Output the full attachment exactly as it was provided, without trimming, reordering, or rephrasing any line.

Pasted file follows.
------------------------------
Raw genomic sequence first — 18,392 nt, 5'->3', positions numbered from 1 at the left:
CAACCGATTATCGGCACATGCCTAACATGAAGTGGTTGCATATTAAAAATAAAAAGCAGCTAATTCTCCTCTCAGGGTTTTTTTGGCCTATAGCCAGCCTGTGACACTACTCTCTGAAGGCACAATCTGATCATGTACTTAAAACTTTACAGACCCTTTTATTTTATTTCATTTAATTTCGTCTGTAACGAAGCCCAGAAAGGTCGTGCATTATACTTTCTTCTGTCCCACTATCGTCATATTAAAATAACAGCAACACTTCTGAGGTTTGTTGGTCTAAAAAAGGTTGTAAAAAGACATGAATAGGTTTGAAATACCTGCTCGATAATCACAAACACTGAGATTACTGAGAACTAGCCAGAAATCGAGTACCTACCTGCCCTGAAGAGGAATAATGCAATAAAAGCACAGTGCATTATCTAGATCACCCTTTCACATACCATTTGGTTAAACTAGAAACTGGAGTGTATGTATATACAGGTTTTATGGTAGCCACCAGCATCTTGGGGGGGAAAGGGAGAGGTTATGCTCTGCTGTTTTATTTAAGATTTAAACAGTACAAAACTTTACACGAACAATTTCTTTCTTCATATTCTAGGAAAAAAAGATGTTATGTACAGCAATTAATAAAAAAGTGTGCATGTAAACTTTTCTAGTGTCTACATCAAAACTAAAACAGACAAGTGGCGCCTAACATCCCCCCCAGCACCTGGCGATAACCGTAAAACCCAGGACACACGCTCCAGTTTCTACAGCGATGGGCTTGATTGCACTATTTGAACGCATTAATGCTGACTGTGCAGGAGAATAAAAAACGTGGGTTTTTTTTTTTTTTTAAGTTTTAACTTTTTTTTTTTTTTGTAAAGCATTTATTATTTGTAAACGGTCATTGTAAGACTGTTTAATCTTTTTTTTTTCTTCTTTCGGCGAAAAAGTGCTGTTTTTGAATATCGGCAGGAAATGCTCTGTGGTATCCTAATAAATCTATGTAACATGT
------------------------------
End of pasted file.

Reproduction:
Raw genomic sequence first — 18,392 nt, 5'->3', positions numbered from 1 at the left:
CAACCGATTATCGGCACATGCCTAACATGAAGTGGTTGCATATTAAAAATAAAAAGCAGCTAATTCTCCTCTCAGGGTTTTTTTGGCCTATAGCCAGCCTGTGACACTACTCTCTGAAGGCACAATCTGATCATGTACTTAAAACTTTACAGACCCTTTTATTTTATTTCATTTAATTTCGTCTGTAACGAAGCCCAGAAAGGTCGTGCATTATACTTTCTTCTGTCCCACTATCGTCATATTAAAATAACAGCAACACTTCTGAGGTTTGTTGGTCTAAAAAAGGTTGTAAAAAGACATGAATAGGTTTGAAATACCTGCTCGATAATCACAAACACTGAGATTACTGAGAACTAGCCAGAAATCGAGTACCTACCTGCCCTGAAGAGGAATAATGCAATAAAAGCACAGTGCATTATCTAGATCACCCTTTCACATACCATTTGGTTAAACTAGAAACTGGAGTGTATGTATATACAGGTTTTATGGTAGCCACCAGCATCTTGGGGGGGAAAGGGAGAGGTTATGCTCTGCTGTTTTATTTAAGATTTAAACAGTACAAAACTTTACACGAACAATTTCTTTCTTCATATTCTAGGAAAAAAAGATGTTATGTACAGCAATTAATAAAAAAGTGTGCATGTAAACTTTTCTAGTGTCTACATCAAAACTAAAACAGACAAGTGGCGCCTAACATCCCCCCCAGCACCTGGCGATAACCGTAAAACCCAGGACACACGCTCCAGTTTCTACAGCGATGGGCTTGATTGCACTATTTGAACGCATTAATGCTGACTGTGCAGGAGAATAAAAAACGTGGGTTTTTTTTTTTTTTTAAGTTTTAACTTTTTTTTTTTTTTGTAAAGCATTTATTATTTGTAAACGGTCATTGTAAGACTGTTTAATCTTTTTTTTTTCTTCTTTCGGCGAAAAAGTGCTGTTTTTGAATATCGGCAGGAAATGCTCTGTGGTATCCTAATAAATCTATGTAACATGT